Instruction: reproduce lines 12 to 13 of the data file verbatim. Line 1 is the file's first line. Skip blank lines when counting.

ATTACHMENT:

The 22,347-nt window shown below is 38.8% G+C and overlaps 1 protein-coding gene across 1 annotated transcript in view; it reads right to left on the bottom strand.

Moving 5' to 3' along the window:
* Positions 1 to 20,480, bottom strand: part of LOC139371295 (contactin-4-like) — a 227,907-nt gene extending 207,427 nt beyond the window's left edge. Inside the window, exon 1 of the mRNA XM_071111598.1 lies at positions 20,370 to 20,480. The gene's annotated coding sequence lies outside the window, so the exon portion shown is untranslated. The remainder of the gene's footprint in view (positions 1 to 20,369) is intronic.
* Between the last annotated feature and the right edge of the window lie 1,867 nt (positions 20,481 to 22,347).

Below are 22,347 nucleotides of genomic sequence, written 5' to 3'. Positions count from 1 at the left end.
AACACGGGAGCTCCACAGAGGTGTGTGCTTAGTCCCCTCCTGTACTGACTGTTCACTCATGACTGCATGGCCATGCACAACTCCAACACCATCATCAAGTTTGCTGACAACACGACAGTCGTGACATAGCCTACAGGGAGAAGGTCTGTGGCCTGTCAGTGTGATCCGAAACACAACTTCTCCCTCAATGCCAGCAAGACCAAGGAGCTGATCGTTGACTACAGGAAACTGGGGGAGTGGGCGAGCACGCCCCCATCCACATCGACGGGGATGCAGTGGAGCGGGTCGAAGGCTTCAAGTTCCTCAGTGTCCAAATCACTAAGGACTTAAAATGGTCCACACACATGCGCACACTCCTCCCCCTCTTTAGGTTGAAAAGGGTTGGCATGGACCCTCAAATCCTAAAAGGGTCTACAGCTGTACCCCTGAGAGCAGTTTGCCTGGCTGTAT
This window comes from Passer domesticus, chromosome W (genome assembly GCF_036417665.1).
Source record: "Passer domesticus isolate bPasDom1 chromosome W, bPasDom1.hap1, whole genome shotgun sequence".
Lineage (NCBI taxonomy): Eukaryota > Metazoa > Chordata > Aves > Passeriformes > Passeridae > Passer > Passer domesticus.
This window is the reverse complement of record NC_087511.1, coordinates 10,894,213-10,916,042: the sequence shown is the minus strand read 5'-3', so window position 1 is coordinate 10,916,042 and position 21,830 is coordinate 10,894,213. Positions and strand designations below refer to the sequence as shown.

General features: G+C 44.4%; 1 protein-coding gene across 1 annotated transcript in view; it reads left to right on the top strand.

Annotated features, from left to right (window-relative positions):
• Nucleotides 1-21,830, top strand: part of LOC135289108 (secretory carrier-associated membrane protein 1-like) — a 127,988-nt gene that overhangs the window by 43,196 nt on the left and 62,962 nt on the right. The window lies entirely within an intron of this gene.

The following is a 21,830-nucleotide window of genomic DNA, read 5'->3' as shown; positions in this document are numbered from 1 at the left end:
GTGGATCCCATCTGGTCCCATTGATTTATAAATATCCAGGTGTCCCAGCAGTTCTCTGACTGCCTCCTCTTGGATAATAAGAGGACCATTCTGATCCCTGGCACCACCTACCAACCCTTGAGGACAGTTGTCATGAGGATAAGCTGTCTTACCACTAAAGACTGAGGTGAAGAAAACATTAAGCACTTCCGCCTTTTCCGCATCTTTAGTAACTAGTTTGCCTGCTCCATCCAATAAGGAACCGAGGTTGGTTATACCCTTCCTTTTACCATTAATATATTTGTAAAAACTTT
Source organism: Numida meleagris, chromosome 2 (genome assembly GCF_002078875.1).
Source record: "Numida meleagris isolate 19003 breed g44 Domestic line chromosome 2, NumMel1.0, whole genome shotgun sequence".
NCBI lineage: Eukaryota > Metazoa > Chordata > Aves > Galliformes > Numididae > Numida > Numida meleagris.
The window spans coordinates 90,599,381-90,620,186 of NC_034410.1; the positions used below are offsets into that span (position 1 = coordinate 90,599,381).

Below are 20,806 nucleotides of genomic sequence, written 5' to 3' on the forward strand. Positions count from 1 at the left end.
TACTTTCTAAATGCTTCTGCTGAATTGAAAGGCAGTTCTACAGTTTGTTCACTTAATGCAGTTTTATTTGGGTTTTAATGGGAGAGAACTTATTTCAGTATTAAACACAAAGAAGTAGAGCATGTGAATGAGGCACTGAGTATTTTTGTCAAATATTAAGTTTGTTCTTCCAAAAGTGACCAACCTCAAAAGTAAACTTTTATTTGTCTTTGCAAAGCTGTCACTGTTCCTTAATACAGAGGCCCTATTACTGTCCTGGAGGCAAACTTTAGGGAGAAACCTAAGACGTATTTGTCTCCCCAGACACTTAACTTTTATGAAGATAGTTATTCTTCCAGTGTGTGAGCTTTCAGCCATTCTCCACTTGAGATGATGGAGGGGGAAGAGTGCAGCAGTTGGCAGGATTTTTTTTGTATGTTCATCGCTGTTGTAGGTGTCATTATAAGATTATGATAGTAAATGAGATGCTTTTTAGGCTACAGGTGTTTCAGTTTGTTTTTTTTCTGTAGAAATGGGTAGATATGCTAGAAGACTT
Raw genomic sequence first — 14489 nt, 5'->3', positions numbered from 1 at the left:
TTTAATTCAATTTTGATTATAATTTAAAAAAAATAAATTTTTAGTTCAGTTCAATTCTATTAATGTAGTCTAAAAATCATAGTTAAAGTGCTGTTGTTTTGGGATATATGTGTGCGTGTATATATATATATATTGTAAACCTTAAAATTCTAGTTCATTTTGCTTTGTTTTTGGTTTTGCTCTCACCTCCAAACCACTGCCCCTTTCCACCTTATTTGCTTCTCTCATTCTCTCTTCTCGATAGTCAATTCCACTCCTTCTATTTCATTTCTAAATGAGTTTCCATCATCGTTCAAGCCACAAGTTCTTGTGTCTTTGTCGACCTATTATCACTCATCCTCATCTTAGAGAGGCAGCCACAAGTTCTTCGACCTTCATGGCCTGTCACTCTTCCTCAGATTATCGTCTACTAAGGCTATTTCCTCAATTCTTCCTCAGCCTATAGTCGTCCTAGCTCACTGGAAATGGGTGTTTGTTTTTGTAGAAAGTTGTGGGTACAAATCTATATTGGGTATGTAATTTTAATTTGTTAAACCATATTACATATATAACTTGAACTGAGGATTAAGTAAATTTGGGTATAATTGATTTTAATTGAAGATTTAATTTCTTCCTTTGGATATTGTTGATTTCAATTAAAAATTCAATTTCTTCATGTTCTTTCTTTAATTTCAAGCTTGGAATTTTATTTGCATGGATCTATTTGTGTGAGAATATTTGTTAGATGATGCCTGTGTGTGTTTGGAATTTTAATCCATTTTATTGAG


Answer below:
Annotated features, from left to right (window-relative positions):
• Nucleotides 1-21,830, top strand: part of LOC135289108 (secretory carrier-associated membrane protein 1-like) — a 127,988-nt gene that overhangs the window by 43,196 nt on the left and 62,962 nt on the right. The window lies entirely within an intron of this gene.